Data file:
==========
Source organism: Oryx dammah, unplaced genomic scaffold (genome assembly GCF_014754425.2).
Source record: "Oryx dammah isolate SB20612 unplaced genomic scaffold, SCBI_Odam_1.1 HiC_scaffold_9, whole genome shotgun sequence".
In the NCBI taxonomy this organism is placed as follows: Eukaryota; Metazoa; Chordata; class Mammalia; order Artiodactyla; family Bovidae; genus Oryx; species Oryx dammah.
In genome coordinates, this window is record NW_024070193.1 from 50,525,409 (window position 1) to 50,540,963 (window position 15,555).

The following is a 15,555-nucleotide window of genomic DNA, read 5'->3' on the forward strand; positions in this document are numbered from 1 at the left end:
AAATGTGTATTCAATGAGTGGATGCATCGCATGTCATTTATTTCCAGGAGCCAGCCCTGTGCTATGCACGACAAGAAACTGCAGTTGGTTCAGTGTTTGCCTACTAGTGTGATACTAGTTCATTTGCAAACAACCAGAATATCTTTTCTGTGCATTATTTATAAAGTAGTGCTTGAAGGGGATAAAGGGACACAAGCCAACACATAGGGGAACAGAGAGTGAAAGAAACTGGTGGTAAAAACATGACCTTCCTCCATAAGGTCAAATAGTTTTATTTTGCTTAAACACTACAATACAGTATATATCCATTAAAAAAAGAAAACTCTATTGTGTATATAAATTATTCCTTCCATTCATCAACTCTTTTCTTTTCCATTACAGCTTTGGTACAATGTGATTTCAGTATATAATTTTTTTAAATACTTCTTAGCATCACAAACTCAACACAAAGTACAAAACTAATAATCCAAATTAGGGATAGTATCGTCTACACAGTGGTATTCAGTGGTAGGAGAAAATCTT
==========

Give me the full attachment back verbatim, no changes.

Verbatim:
Source organism: Oryx dammah, unplaced genomic scaffold (genome assembly GCF_014754425.2).
Source record: "Oryx dammah isolate SB20612 unplaced genomic scaffold, SCBI_Odam_1.1 HiC_scaffold_9, whole genome shotgun sequence".
In the NCBI taxonomy this organism is placed as follows: Eukaryota; Metazoa; Chordata; class Mammalia; order Artiodactyla; family Bovidae; genus Oryx; species Oryx dammah.
In genome coordinates, this window is record NW_024070193.1 from 50,525,409 (window position 1) to 50,540,963 (window position 15,555).

The following is a 15,555-nucleotide window of genomic DNA, read 5'->3' on the forward strand; positions in this document are numbered from 1 at the left end:
AAATGTGTATTCAATGAGTGGATGCATCGCATGTCATTTATTTCCAGGAGCCAGCCCTGTGCTATGCACGACAAGAAACTGCAGTTGGTTCAGTGTTTGCCTACTAGTGTGATACTAGTTCATTTGCAAACAACCAGAATATCTTTTCTGTGCATTATTTATAAAGTAGTGCTTGAAGGGGATAAAGGGACACAAGCCAACACATAGGGGAACAGAGAGTGAAAGAAACTGGTGGTAAAAACATGACCTTCCTCCATAAGGTCAAATAGTTTTATTTTGCTTAAACACTACAATACAGTATATATCCATTAAAAAAAGAAAACTCTATTGTGTATATAAATTATTCCTTCCATTCATCAACTCTTTTCTTTTCCATTACAGCTTTGGTACAATGTGATTTCAGTATATAATTTTTTTAAATACTTCTTAGCATCACAAACTCAACACAAAGTACAAAACTAATAATCCAAATTAGGGATAGTATCGTCTACACAGTGGTATTCAGTGGTAGGAGAAAATCTT